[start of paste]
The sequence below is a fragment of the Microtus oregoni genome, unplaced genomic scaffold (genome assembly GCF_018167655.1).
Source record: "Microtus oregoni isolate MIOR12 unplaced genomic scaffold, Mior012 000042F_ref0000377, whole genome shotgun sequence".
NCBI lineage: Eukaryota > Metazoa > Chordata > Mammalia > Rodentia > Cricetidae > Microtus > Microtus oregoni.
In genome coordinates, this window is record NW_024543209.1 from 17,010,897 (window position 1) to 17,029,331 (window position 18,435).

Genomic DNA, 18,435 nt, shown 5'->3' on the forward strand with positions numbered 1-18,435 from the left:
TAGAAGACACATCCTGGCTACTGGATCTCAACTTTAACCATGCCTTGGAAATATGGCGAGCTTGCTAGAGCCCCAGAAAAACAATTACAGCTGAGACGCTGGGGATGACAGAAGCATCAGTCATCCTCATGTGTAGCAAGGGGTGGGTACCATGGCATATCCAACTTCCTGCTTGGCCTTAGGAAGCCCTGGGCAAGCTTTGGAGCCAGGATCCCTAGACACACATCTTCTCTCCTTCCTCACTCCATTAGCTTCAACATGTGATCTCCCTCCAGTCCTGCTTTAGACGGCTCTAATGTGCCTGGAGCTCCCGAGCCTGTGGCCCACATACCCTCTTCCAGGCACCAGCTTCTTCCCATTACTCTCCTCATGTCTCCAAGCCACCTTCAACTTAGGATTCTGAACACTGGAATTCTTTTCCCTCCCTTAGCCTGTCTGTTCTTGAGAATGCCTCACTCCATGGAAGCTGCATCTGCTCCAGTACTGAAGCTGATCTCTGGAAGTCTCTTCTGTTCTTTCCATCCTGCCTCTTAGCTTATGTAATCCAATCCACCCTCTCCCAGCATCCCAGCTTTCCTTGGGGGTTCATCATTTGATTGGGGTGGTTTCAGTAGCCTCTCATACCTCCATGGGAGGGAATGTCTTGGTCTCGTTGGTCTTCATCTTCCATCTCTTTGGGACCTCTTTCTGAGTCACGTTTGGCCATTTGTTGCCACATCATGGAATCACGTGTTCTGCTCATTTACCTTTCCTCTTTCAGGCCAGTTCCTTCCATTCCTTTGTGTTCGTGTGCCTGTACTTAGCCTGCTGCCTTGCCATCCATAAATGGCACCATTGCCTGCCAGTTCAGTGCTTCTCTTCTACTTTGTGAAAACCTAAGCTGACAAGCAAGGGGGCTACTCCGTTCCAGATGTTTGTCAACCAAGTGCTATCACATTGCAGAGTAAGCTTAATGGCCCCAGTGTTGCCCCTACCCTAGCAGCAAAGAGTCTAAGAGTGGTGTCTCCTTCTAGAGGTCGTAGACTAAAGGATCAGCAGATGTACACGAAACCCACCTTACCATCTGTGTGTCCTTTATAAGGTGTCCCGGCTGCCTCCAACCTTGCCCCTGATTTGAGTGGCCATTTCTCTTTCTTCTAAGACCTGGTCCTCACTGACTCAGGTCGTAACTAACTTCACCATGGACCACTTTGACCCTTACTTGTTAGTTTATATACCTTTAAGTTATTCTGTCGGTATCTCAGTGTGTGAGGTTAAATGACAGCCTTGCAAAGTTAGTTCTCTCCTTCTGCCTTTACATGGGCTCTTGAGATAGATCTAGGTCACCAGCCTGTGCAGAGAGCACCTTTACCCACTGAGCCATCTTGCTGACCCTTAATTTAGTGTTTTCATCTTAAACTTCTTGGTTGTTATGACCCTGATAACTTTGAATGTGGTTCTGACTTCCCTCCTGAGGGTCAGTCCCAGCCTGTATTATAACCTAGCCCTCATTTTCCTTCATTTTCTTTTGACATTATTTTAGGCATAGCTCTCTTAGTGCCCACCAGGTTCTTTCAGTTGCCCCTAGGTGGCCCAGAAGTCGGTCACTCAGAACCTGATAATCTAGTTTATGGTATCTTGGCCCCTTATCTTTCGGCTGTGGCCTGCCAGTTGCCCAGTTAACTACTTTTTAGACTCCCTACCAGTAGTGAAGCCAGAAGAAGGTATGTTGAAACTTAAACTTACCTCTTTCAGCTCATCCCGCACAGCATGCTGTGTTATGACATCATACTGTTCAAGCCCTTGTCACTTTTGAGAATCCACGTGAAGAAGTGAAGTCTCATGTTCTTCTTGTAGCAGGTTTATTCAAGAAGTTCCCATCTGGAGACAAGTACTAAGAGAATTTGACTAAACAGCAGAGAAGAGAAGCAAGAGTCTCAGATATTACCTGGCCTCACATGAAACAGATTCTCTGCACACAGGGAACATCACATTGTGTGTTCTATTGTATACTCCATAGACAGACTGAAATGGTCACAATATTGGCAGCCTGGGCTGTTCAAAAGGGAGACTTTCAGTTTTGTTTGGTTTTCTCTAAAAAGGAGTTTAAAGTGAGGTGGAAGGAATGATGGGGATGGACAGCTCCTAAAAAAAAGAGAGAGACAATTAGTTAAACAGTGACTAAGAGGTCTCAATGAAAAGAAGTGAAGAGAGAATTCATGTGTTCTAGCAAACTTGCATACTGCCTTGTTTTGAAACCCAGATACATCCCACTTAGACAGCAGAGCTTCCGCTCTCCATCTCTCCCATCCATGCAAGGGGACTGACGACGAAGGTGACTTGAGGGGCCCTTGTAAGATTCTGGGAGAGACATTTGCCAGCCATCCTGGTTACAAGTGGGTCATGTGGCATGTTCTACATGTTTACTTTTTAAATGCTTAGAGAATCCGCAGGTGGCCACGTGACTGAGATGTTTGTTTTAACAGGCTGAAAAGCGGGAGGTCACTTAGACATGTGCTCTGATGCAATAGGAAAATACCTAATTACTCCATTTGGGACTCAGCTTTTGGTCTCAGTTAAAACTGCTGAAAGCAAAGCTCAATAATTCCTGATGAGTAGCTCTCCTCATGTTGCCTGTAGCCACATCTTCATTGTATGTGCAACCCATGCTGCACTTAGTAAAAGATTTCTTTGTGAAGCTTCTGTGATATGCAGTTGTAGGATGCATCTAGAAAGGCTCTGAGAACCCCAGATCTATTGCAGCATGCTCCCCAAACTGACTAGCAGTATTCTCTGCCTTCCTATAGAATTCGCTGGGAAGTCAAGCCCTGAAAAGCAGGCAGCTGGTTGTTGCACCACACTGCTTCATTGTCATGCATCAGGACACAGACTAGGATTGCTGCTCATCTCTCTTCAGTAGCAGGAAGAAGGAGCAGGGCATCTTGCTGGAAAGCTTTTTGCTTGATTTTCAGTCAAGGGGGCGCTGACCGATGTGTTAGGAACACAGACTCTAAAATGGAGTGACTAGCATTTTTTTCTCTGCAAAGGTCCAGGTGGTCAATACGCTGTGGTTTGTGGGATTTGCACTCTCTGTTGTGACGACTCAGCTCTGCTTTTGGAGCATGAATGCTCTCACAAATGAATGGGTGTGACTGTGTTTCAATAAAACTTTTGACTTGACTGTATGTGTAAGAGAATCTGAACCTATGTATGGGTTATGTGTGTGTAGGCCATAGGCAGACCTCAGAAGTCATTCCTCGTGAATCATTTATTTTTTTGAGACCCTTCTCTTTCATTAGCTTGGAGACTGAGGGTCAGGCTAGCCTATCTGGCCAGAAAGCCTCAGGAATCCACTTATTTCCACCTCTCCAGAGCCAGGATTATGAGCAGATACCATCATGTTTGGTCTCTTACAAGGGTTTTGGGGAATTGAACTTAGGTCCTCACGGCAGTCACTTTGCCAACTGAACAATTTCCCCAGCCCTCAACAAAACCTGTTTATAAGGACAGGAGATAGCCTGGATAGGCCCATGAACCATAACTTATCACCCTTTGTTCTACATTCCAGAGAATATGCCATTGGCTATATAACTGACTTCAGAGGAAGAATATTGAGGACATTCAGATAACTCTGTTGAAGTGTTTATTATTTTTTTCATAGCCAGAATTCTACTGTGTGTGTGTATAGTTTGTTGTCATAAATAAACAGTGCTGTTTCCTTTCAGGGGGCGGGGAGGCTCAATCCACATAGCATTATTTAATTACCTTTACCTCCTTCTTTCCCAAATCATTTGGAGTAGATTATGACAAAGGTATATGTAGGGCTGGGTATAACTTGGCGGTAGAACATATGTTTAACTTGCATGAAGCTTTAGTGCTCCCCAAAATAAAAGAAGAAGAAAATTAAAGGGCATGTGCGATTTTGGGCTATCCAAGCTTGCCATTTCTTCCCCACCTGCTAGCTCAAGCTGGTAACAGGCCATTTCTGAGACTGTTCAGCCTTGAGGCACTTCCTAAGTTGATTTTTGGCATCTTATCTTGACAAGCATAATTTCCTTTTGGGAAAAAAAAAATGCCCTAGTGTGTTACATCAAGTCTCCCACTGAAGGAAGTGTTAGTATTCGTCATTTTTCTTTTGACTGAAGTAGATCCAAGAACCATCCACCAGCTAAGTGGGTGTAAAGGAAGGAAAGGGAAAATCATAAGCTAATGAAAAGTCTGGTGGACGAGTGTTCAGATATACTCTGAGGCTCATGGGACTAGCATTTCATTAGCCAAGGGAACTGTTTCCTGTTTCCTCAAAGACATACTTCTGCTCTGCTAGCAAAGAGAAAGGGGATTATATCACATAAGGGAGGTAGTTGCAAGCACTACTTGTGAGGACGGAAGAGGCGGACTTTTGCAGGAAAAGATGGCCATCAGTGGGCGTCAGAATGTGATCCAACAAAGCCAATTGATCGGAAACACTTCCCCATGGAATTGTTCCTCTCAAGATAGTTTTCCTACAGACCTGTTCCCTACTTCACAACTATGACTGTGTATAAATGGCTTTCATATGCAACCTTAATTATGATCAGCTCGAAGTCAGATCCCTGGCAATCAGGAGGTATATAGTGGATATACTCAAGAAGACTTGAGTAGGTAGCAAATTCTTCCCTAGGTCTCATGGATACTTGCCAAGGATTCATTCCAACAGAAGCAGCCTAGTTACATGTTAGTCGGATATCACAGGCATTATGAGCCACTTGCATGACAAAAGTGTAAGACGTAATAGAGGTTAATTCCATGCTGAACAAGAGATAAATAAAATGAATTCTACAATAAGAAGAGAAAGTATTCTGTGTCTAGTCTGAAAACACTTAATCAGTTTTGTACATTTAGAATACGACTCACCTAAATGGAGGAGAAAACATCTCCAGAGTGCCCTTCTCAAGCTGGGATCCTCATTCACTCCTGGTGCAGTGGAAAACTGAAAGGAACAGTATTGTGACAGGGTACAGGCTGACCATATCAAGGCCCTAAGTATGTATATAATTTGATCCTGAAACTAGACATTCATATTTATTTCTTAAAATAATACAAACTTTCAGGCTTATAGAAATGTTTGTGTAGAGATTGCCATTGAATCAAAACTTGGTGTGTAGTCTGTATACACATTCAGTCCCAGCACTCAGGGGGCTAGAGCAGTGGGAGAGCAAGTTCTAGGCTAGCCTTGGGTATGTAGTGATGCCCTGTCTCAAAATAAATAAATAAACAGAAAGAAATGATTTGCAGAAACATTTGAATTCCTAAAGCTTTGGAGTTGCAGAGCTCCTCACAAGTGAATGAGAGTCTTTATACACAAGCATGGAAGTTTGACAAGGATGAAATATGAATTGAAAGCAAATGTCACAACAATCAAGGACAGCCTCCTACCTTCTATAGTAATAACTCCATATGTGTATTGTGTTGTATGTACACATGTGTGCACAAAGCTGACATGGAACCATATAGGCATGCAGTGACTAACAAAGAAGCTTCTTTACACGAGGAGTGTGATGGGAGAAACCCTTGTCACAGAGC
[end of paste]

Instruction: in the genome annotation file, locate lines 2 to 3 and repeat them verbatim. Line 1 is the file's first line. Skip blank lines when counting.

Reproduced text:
Source record: "Microtus oregoni isolate MIOR12 unplaced genomic scaffold, Mior012 000042F_ref0000377, whole genome shotgun sequence".
NCBI lineage: Eukaryota > Metazoa > Chordata > Mammalia > Rodentia > Cricetidae > Microtus > Microtus oregoni.